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There are almost 200,000 reported accidents from ladder use in America every year. The people of the American Ladder Institute, are becoming more concerned at this rate because we Americans are becoming more and more over-weight.

The “old trusty” ladder you’ve had for years might not be adequate anymore. All ladders are rated according to the maximum weight they are suppose to carry. The 250lb. person now may be climbing up a ladder with a tool belt and materials that will push the weight restrictions over the limit.

Ladders come in different sizes and shapes. I have step ladders, extension ladders and also a Werner Ladder that can be configured in all three shapes: step ladder, scaffolding, and extension ladder. Again my ladders are made of all three materials, wood, aluminum, and fiberglass. Each ladder has a specific use for what the ladder is made of and the configuration of the ladder. Aluminum ladders generally are lighter but may not carry the needed weight. The fiberglass and wood ladders can be much heavier but they can be used in electrical projects or when the ladder may come in contact with electrical wires since they do not transmit electrical current.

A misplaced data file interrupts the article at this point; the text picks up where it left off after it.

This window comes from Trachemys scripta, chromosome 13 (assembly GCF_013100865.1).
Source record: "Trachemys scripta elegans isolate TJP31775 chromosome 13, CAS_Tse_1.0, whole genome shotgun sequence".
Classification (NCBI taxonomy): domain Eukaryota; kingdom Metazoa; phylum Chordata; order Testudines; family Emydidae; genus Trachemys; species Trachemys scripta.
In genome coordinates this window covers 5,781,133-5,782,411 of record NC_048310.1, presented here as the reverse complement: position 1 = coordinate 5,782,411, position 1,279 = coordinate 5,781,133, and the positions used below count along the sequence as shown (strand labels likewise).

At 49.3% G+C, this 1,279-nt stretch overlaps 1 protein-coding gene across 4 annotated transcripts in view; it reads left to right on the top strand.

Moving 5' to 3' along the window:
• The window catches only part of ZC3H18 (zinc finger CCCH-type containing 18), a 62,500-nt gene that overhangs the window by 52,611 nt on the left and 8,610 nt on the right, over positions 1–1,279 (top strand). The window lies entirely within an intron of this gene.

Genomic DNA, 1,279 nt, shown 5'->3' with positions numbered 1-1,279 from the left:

The proper way to carry a ladder is parallel to the ground. This way you don’t come in contact with over-head obstructions or wires that may cause electrical shock or injury to you.

No matter what the project is that you are using a laddder for NEVER stand on the top rung or platform of the ladder. Be sure it’s safely stabilized and climb the ladder facing it. Use both hands and center your body in the ladder. Position the ladder so you can adequately reach the area you are going to work in. It’s always good to have a second person at the bottom of a ladder when using a taller extension ladder to keep it more stabilized.

So the next time you get you ladder out think safety and use the correct ladder for the job.


Posted on September 7th, 2007 at 04:49 by Alex Smith in Home Safety,ladder safety - Comments (0)

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